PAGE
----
OSA's Digital Library

Biomedical Optics Express

Biomedical Optics Express

  • Editor: Joseph A. Izatt
  • Vol. 4, Iss. 1 — Jan. 1, 2013
  • pp: 89–104

Effect of signal intensity and camera quantization on laser speckle contrast analysis

Lipei Song and Daniel S. Elson  »View Author Affiliations

Biomedical Optics Express, Vol. 4, Issue 1, pp. 89-104 (2013)

View Full Text Article

Enhanced HTML    Acrobat PDF (2252 KB)

Browse Journals / Lookup Meetings

Browse by Journal and Year


Lookup Conference Papers

Close Browse Journals / Lookup Meetings

Article Tools



Laser speckle contrast analysis (LASCA) is limited to being a qualitative method for the measurement of blood flow and tissue perfusion as it is sensitive to the measurement configuration. The signal intensity is one of the parameters that can affect the contrast values due to the quantization of the signals by the camera and analog-to-digital converter (ADC). In this paper we deduce the theoretical relationship between signal intensity and contrast values based on the probability density function (PDF) of the speckle pattern and simplify it to a rational function. A simple method to correct this contrast error is suggested. The experimental results demonstrate that this relationship can effectively compensate the bias in contrast values induced by the quantized signal intensity and correct for bias induced by signal intensity variations across the field of view.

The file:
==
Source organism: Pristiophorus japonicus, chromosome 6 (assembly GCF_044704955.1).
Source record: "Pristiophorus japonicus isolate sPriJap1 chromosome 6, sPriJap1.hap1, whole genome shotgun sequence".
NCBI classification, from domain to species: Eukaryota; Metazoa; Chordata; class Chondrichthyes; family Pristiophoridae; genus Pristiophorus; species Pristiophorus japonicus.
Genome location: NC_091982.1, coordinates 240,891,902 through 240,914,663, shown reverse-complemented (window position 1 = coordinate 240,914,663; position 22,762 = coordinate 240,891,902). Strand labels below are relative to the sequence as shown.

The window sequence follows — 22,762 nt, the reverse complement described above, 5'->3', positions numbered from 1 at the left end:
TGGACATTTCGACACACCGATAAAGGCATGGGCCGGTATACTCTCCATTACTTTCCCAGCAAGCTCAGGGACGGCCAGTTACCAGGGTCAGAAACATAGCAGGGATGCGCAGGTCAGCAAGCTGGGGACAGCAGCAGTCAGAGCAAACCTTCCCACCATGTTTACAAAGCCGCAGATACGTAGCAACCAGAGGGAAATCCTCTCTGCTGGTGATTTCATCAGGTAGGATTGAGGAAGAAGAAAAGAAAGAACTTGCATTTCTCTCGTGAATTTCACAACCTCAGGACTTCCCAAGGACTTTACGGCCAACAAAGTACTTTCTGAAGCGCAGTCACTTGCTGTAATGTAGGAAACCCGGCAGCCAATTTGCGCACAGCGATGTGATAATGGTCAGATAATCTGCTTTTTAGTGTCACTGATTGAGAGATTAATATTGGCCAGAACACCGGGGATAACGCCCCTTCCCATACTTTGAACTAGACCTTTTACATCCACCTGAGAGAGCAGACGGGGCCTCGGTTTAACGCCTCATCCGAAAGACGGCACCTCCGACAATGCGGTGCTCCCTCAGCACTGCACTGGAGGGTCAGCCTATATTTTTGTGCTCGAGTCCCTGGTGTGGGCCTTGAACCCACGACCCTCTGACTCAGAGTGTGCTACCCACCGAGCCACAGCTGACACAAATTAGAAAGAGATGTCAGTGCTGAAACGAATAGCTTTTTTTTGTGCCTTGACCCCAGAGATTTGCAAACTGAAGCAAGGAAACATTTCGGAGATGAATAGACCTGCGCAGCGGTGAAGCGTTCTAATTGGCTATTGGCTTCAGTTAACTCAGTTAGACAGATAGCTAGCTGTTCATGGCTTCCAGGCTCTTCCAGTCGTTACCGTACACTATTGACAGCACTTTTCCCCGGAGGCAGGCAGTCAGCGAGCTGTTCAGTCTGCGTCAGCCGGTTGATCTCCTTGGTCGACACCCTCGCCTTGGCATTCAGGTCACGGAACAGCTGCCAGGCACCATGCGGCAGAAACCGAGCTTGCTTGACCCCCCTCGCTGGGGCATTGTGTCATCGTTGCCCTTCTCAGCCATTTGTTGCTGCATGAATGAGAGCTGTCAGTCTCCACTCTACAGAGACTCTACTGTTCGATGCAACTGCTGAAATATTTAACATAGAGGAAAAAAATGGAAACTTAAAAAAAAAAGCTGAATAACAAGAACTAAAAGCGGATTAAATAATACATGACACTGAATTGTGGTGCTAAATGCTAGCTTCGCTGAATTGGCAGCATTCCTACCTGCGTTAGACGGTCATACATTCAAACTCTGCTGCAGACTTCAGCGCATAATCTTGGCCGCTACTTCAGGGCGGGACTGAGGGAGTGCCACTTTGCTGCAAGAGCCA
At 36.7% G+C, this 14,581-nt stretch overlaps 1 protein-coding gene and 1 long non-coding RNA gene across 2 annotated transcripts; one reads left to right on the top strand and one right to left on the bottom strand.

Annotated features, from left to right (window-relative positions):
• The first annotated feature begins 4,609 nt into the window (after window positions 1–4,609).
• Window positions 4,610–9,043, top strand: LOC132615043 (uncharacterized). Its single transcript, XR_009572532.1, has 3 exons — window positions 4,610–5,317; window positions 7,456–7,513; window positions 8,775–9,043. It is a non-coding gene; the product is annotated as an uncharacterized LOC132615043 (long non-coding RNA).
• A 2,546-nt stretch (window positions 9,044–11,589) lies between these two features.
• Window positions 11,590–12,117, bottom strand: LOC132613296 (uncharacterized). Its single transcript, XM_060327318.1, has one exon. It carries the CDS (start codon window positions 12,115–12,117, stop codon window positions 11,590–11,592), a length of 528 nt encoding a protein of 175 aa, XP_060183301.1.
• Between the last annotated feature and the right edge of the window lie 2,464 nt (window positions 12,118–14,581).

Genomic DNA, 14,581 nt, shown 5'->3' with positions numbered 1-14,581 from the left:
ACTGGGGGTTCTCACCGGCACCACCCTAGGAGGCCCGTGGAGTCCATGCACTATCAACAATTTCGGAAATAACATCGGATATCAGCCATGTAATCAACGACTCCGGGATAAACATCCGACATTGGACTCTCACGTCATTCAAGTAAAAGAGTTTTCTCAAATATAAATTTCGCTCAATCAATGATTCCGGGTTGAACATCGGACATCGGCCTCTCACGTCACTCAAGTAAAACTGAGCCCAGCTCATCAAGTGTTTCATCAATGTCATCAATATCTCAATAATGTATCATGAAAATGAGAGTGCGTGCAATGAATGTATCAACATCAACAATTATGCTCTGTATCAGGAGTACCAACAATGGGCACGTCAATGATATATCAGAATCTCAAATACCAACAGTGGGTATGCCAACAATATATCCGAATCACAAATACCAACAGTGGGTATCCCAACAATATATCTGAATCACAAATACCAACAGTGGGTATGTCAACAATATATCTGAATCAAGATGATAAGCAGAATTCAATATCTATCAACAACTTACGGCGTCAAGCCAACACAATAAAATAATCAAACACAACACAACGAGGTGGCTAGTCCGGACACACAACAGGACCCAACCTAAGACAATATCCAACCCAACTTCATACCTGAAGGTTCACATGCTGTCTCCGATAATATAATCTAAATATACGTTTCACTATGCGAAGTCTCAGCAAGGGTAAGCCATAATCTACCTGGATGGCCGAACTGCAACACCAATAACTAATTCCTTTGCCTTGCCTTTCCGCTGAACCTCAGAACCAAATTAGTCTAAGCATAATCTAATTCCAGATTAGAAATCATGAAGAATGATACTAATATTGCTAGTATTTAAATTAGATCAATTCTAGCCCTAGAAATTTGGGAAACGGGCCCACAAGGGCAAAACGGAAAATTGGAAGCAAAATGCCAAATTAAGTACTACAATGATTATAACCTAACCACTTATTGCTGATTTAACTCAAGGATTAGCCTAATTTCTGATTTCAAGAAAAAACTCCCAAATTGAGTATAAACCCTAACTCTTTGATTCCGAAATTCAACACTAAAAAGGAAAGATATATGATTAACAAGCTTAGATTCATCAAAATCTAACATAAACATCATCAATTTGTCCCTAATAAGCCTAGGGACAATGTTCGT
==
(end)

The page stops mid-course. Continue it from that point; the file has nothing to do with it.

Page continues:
© 2012 OSA

OCIS Codes
(030.6140) Coherence and statistical optics : Speckle
(170.3880) Medical optics and biotechnology : Medical and biological imaging

ToC Category:
Speckle Imaging and Diagnostics

Original Manuscript: September 17, 2012
Revised Manuscript: November 5, 2012
Manuscript Accepted: November 28, 2012
Published: December 13, 2012